False-positive tests could lead to unnecessary diagnostic procedures, with their related risks. False-negative tests could lead to a fetus with Down syndrome being carried to term when the mother would have either preferred to prepare herself for this or may have chosen to the terminate the pregnancy had she known the true ploidy status of the fetus. In the one large prospective cohort study that allows an estimate of population prevalence, in a population of high-risk women, the false-positive rate for T21 was 0.03%, and the false-positive rate for T18 was 0.07%., both of which are relatively low rates. The corresponding false-negative rates for T21 were 0% and for T18 were 3.6%. Because the estimates for T18 are based on only 38 cases, they are probably less reliable than the T21 estimates. However, in an average-risk population with lower disease prevalence, the false-positive rate would be higher, and the PPV would be lower. With respect to the procedure itself, because it is a noninvasive blood test, the procedure-related harms are minimal.
Overall, cffDNA has the potential benefits of improved diagnostic accuracy for T21 and T18 over existing screening tests, although to date, its utility has only been evaluated in high-risk women. It has the potential to have a role as an advanced screening test and may ultimately lead to fewer unnecessary diagnostic procedures. The potential harms are related to the downstream effects of false positives and false negatives. Overall, the potential benefits of testing for T21 and T18 outweigh the potential harms in high-risk women. Less evidence is available for testing for T13. Because the test has not been evaluated in a large cohort of women at average risk, the potential benefits and harms cannot currently be weighed.
Studies of cffDNA to date have evaluated it in women already identified as high risk by age, personal or family history of Down's syndrome, and/or with initial positive screening tests. Given its significantly greater sensitivity and specificity than currently available noninvasive screening tests and combinations of noninvasive screening tests, one of the proposed uses of cffDNA has been as an ‘advanced’ screening test. Individuals with a positive test on one of the currently available screening tests could potentially have cffDNA as the next step. However, a positive cffDNA test would still require progression onto a definitive diagnostic test.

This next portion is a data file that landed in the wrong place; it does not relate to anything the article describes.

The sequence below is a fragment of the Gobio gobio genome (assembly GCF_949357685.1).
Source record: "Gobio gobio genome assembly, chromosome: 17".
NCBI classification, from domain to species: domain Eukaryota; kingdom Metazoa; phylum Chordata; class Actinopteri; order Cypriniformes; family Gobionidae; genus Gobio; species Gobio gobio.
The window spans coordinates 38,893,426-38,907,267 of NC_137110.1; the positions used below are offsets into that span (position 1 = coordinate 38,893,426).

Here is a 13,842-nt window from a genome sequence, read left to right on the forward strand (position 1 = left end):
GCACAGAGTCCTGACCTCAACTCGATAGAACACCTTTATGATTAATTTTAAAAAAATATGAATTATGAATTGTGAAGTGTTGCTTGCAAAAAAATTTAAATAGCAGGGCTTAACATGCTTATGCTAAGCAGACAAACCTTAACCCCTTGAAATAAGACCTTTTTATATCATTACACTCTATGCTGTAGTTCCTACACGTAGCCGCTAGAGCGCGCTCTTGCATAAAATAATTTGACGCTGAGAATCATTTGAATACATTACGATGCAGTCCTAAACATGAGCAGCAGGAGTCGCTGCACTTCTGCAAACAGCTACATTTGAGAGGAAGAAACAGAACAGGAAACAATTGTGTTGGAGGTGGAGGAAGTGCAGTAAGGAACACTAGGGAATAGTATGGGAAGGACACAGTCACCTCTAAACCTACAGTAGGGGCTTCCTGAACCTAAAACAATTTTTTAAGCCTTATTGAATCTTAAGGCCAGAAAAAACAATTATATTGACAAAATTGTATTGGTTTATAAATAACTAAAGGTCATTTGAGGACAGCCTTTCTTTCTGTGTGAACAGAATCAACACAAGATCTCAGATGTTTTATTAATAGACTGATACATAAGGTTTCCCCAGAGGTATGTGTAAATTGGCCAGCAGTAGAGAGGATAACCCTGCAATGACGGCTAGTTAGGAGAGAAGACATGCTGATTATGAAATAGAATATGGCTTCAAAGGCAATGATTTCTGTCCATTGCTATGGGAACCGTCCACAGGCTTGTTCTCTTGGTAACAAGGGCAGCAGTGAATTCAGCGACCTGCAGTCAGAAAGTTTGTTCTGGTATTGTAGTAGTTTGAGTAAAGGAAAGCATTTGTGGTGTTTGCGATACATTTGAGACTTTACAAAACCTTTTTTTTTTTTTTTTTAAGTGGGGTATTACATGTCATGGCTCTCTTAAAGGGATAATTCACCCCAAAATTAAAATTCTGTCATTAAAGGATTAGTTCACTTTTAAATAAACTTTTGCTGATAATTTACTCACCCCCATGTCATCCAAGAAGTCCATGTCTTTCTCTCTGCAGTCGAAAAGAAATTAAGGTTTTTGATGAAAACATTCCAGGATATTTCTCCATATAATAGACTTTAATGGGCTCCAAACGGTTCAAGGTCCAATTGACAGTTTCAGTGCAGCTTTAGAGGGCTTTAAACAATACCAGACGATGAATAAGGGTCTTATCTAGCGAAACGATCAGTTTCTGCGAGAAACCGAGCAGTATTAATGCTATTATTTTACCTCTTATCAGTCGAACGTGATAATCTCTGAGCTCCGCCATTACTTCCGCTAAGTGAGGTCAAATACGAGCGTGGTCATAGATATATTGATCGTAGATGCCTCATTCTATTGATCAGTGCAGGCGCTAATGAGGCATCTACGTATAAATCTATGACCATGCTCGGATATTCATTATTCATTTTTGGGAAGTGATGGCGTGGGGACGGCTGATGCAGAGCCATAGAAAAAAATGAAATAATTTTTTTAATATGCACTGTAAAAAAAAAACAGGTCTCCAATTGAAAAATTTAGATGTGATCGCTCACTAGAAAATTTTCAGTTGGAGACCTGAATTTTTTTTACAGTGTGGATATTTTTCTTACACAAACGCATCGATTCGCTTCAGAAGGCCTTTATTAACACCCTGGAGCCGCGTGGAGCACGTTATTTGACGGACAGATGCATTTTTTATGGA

The potential impact of incorporating a cffDNA test into routine prenatal care for high-risk women was calculated using a theoretical model. This model was developed using the clinical results in the MELISSA study described earlier. The model evaluated the addition of cffDNA testing using verifi™ test for T21, T18, and T13 into routine clinical practice. By using this model, it was estimated that including the verifi™ prenatal test as a screening test for fetal trisomies in high-risk women would result in a 66% reduction in invasive diagnostic induced miscarriages and would lead to 38% more women receiving a T21 diagnosis, and that total costs for prenatal screening and diagnosis would be decreased by 1% annually.
Currently, no studies have evaluated incorporating cffDNA into prenatal clinical practice in a large cohort of average-risk women compared with the current standard of care. Similarly, no studies have compared using cffDNA as a primary screening test versus the current standard of care.
Real-world use of the test
For women at high risk for chromosomal abnormalities, an improvement when compared with the current standard of care of prenatal testing or when incorporated into existing noninvasive screening strategies has been shown on the basis of the aforementioned economic model based on the MELISSA study. The recent large cohort study by Norton et al. was performed in multiple settings in three different countries reflective of real-world settings. It is a simple blood test sent for analysis at centralized laboratories and can easily be performed in either investigational or noninvestigational settings.